Some of NASA's most amazing shots are up for sale.
Auction house Christie's London is selling the first ever selfie taken in space. At the time of writing the current bid for the shot, snapped in 1966 by Buzz Aldrin during NASA's Gemini XII mission, is just $4,000.
The auction also includes the only photograph to have been taken of the first time Neil Armstrong walked on the Moon, as The Guardian reports, as well as the iconic "Earthrise" photograph that shows the Earth rising from behind the Moon's surface.
"Through their cameras, the astronauts-turned artists were able to convey to mankind the beauty and profundity of their experience into space, forever changing the way we see ourselves and our place in the universe," Christie's press release about the auction reads.
"The collection is the most comprehensive private collection of NASA photographs ever presented at auction, and spans every visual milestone of the space program, from the early days of Mercury, the technical advances of Gemini and lunar orbiter, to the triumphs of Apollo," the statement continues.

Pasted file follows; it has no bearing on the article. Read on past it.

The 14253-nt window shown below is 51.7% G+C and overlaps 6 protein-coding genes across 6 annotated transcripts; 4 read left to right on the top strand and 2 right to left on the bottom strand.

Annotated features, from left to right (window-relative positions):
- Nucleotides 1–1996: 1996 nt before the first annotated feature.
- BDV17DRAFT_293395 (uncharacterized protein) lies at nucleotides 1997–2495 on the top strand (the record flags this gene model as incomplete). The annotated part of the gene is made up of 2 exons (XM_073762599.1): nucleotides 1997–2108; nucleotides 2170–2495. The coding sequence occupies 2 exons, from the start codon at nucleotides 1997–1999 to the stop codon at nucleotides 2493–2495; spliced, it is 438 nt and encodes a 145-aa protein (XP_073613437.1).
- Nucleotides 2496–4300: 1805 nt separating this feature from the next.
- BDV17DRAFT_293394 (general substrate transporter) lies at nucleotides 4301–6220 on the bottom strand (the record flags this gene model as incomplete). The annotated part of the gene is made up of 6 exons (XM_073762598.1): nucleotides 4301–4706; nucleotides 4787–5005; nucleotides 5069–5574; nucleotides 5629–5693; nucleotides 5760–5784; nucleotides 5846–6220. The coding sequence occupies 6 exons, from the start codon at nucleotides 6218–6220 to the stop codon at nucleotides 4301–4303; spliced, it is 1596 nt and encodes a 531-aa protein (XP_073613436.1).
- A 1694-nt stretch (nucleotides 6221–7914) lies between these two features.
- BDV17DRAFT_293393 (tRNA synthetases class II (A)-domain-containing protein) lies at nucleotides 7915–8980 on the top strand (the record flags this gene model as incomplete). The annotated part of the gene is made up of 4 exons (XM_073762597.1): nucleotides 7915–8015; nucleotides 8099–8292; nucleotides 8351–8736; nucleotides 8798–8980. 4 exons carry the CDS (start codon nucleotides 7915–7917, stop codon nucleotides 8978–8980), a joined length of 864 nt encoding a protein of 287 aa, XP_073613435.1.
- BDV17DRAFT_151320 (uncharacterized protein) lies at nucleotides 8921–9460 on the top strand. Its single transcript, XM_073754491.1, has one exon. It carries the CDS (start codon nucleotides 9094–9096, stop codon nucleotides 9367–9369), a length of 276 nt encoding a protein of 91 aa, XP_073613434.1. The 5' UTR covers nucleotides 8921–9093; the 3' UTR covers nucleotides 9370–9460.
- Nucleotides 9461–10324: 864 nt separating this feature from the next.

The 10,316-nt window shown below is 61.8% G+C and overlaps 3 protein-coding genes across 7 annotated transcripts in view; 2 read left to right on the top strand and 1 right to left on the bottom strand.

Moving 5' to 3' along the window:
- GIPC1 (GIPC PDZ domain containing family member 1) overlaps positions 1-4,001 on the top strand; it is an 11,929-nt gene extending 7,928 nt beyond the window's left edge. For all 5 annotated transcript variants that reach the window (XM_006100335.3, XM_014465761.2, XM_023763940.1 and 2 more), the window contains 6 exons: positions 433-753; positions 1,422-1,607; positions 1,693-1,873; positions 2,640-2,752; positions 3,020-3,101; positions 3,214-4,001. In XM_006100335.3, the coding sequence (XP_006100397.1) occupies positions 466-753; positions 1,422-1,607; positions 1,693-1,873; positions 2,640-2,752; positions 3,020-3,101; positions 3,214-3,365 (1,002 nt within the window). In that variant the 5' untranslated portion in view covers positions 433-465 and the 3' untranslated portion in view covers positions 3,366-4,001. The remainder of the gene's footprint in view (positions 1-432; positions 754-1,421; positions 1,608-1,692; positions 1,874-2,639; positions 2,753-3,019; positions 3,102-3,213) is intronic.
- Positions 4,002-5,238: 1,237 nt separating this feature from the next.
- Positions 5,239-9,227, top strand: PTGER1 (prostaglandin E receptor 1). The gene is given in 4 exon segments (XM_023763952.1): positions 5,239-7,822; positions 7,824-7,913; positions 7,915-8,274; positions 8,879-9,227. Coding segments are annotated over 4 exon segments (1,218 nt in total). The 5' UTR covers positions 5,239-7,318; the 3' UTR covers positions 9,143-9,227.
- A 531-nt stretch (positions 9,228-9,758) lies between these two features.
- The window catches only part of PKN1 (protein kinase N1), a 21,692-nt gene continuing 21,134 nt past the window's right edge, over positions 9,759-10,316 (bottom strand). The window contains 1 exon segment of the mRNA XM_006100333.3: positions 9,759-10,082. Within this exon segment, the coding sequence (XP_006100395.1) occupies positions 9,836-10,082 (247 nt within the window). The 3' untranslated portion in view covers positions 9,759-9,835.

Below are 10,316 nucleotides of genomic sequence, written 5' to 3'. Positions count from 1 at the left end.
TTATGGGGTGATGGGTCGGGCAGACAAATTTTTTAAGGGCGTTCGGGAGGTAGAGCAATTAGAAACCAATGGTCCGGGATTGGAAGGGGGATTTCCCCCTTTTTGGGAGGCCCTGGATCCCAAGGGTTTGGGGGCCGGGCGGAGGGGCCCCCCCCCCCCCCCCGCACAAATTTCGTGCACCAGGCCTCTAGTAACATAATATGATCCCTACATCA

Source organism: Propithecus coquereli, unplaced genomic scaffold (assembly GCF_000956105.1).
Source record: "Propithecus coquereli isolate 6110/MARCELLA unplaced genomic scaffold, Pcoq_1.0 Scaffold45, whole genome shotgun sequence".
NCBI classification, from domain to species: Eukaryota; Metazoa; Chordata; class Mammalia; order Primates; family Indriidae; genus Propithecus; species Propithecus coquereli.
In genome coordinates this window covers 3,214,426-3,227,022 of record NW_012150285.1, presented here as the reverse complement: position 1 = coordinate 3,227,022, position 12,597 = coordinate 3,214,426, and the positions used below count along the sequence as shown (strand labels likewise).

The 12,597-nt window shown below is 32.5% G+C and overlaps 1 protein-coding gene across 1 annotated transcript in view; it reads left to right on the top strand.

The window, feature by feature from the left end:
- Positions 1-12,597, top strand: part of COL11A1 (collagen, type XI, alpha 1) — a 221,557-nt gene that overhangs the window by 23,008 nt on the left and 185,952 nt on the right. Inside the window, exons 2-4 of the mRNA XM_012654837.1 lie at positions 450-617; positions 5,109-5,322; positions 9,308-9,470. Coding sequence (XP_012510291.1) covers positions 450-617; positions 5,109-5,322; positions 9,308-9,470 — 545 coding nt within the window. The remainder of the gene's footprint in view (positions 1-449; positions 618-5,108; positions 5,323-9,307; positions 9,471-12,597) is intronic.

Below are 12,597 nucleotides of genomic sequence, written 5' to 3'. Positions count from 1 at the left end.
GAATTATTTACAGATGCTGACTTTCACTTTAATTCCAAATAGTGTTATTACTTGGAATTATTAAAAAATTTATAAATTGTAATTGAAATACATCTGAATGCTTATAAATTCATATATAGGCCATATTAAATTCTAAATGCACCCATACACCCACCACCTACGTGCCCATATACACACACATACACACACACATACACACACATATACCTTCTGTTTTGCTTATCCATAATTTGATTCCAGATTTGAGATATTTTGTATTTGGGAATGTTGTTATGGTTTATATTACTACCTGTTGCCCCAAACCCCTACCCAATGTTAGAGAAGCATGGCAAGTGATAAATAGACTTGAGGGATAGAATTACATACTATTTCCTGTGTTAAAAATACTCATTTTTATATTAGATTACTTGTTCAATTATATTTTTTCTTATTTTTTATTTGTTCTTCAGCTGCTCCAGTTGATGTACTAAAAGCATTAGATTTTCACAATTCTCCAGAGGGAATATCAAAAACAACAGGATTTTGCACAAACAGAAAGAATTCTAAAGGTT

Scientists and Heroes
Most of the photos were archived at the Manned Spacecraft Center in Houston before being put up for sale.
Art collector Victor Martin-Malburet assembled the more than 2,400 photographs over 15 years, and they've been shown in exhibitions across the globe. How he acquired them — and why he's selling them now — remain unclear.
"The astronauts are often portrayed as great scientists and heroes, but rarely are they hailed as some of the most significant photographers of all time," said in the statement. "The early pioneers of Mercury and Gemini were given as a canvas space and the Earth; the Apollo astronauts an alien world."
Christie expects some of the more sought-after photographs to sell for over $66,000.
Editor's note 11/13/20: This story originally misstated the date and mission on which Buzz Aldrin snapped the first space selfie. It has been updated.
READ MORE: Treasure trove of Nasa photos including first selfie in space up for auction [The Guardian]